Both the Mazer and the Goren complaints allege only intentional behavior that does not fall within the definition of "occurrence" in the relevant policies. While it is conceivable that the plaintiffs could have written a complaint that would fall within the scope of coverage, the present complaints specifically allege intentional action with respect to all claims.

The Mazer Complaint is captioned as "Fraud, Conspiracy to Defraud, and Fraudulent Concealment"; the presence of fraud in each claim correspondingly imports a requirement of intentional action into each claim. More important than the plaintiffs' designation of the claims, the specific allegations contained within the complaint can only be cast as intentional and could not reasonably be viewed as alleging facts that could be construed as negligent actions. The plaintiffs allege that Hugill and APC themselves constructed the homes at issue, see Compl. ¶ 11, and further state that one of the real estate agents for APC provided literature that "omitted any reference to the fact that the homes in Norwalk were not zoned residential and actually were zoned for Office Research." Id. ¶ 13. The Mazers further allege that a subagent for APC made "fraudulent" statements regarding the zoning of that area. Id. ¶ 14. Later, the plaintiffs state that

15. Defendants utilized an Agreement of Sale that allows the seller to leave the zoning classification blank for single family detached homes. However, plaintiffs insisted that defendants had to specify the zoning for the home they were purchasing in writing on the Agreement of Sale before plaintiffs would sign the Agreement of Sale.
16. Defendants prepared the Agreement of Sale and filled out the section for zoning as "residential." Defendants omitted any reference to the fact that the property was actually zoned Office Research and was not zoned residential.

. . . . .

18. On May 4, 1993, Defendants James C. Hugill . . . and American Planned Communities, Inc., through its agents, employees, servants . . . fraudulently represented in writing on the agreement of sale that the property being purchased by plaintiffs was zoned residential though the defendants knew that the property was not zoned residential but rather was zoned office research.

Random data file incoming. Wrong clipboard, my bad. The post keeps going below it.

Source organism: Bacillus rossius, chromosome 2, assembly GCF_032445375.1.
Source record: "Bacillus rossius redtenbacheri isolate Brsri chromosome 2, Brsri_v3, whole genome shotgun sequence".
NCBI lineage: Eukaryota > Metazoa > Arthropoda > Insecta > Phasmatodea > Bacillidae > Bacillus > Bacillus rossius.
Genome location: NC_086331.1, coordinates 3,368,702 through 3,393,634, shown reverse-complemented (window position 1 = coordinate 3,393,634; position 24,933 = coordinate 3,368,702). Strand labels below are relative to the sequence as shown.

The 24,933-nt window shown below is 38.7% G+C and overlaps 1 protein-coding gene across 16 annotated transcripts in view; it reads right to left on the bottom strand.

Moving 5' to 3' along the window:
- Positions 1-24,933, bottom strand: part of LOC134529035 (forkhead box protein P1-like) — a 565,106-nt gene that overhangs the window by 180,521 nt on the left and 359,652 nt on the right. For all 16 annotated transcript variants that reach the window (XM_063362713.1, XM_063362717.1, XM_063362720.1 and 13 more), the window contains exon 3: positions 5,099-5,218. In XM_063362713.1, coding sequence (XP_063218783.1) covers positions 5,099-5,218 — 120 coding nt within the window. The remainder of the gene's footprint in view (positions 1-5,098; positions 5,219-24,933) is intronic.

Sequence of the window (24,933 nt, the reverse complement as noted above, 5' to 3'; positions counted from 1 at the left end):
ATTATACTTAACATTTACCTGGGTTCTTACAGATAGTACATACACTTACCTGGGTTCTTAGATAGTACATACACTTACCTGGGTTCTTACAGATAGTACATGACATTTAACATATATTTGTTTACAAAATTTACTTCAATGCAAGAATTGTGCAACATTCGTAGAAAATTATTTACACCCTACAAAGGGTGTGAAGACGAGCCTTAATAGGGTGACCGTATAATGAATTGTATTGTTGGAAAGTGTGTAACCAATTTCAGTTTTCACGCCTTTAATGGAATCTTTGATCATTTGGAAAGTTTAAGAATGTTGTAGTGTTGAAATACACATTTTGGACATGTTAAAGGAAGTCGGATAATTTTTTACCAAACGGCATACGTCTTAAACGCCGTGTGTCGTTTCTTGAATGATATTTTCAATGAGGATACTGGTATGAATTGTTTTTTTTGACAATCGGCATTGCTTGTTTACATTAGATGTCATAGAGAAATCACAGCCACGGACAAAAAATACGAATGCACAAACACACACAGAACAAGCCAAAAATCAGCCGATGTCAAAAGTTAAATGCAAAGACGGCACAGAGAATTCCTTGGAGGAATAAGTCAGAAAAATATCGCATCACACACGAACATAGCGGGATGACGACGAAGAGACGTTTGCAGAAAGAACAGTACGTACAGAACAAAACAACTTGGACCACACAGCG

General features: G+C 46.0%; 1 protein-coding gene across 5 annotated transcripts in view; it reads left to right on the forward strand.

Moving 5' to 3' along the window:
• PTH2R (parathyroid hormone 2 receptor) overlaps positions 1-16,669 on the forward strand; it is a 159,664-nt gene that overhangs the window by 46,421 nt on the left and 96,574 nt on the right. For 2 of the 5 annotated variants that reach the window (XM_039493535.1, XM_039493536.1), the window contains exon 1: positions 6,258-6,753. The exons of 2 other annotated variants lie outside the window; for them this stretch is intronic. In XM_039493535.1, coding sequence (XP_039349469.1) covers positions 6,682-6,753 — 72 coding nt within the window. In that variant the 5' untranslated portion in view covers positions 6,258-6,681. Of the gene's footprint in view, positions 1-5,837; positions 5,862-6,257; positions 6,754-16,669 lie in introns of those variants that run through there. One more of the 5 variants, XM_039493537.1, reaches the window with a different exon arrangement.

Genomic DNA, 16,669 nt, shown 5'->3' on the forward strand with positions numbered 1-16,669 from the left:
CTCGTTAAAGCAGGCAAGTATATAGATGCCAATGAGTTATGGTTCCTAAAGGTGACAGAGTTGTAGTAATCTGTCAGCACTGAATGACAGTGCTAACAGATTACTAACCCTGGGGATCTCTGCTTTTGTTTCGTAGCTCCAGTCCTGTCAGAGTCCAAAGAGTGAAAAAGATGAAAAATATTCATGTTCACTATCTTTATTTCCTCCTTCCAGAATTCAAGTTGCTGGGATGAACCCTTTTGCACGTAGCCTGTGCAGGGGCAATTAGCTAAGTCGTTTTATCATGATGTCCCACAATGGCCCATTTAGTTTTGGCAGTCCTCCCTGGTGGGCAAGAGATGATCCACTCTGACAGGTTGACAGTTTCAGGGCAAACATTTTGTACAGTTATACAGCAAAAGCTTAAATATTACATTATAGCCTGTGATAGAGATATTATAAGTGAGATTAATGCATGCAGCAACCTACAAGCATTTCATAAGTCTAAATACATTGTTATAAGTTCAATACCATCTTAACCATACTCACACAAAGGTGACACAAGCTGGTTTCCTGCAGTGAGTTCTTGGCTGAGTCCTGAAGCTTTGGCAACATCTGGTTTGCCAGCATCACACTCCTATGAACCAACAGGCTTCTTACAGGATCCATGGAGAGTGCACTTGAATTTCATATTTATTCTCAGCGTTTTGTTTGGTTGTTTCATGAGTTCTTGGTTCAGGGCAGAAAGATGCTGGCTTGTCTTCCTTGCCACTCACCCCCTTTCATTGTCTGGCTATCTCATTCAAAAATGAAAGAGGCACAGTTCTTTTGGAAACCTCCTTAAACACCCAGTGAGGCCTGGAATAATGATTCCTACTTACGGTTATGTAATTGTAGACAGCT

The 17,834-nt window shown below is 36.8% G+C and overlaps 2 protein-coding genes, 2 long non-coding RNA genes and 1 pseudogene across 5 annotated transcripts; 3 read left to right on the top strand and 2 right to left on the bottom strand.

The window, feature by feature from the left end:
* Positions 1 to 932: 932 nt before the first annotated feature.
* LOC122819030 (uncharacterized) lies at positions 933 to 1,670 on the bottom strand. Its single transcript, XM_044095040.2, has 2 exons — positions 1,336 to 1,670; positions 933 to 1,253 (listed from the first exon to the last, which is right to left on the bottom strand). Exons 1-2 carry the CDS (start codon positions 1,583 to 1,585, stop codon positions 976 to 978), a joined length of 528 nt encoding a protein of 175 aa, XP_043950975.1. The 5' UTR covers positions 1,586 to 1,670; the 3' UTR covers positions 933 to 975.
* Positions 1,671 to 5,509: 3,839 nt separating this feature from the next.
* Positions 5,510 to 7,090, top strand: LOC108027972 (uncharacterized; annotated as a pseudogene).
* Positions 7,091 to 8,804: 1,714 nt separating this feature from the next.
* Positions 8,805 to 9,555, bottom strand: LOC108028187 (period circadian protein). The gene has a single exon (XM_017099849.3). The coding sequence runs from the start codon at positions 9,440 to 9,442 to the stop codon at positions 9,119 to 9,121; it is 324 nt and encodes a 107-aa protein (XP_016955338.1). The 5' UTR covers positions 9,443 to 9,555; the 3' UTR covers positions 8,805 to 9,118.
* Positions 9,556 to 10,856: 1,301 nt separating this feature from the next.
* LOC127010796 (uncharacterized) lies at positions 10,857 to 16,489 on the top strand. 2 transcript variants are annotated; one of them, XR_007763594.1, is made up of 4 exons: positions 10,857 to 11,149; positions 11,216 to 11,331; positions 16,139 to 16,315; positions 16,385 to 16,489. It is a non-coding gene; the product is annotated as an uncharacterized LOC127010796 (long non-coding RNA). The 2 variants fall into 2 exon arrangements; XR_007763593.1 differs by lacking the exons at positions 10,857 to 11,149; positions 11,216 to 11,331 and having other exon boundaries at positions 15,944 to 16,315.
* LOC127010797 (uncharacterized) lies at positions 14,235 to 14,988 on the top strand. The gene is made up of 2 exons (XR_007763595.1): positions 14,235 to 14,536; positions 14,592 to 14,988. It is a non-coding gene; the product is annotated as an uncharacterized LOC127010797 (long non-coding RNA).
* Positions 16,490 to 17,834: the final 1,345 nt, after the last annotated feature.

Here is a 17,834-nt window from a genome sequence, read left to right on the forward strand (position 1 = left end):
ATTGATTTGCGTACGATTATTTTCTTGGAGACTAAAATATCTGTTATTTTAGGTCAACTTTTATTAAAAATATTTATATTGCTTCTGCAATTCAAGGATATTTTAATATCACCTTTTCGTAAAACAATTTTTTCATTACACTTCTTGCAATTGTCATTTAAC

Id. ¶¶ 15-16, 18; see also id. ¶ 19 (stating that Hugill orally informed plaintiffs, upon explicit question, that residential zoning designation was correct). Plaintiffs also allege that both Hugill and APC "conspired to fraudulently represent to Plaintiffs that the home plaintiffs were purchasing was zoned residential when they knew that the home was zoned office research." Id. at ¶ 20. The same claim is made with respect to fraudulent concealment: the oral and written representations of the defendants allegedly concealed the true zoning from the plaintiffs. See id. at ¶ 21. Subsequent paragraphs state that the defendants knew that the information they provided was false and that this violated their duty of disclosure, see id. ¶ 22, and that the defendants were aware that the plaintiffs would rely on those representations. See id. ¶ 23, see also id. ¶ 31 (alleging that purpose of falsehood was to induce plaintiffs to expend $355,000), ¶ 32 (alleging that zoning classification was a material fact).

The Goren Complaint, although much less detailed, describes similar allegations and maintains that "the said representations as to the zoning of the property were false and known to be false at the time made by the defendants." Goren Compl. ¶ 10; see also id. ¶ 13 (stating that defendants knowingly misrepresented the zoning). The Gorens also state that the representation regarding zoning was material. See id. ¶ 9.

Each of the variants of fraud alleged in the complaints require a demonstration of intentional action, which takes the incidents out of the scope of the defined term "occurrence." According to Pennsylvania law, a showing of fraud requires that there be a representation that is material to the transaction at issue that is made falsely "with the intent of misleading another into relying on it." Gibbs v. Ernst, 538 Pa. 193, 647 A.2d 882, 889 (Pa. 1994). The reliance must be justifiable and proximately cause the resulting injury. See id. Pennsylvania courts have stated that fraud is "anything calculated to deceive, whether by single act or combination, or by suppression of truth, or suggestion of what is false. . . ." Delahanty v. First Penn. Bank, 318 Pa. Super. 90, 464 A.2d 1243, 1251 (Pa.Super. 1983); see also DeJoseph v. Zambelli, 392 Pa. 24, 139 A.2d 644, 647 (Pa. 1958) (stating that, in real estate context, fraud "arises where the misrepresentation is knowingly false, where there is a concealment calculated to deceive, or where there is a non-privileged failure to disclose"); Gibbs, 647 A.2d at 891 (noting distinction between torts of negligent misrepresentation and intentional torts such as fraud or intentional misrepresentation). Concealment alone may create a sufficient basis for finding that a party engaged in fraud so long as the other elements of fraud are present. See Wilson v. Donegal Mut. Ins. Co., 410 Pa. Super. 31, 598 A.2d 1310, 1316 (Pa.Super. 1991).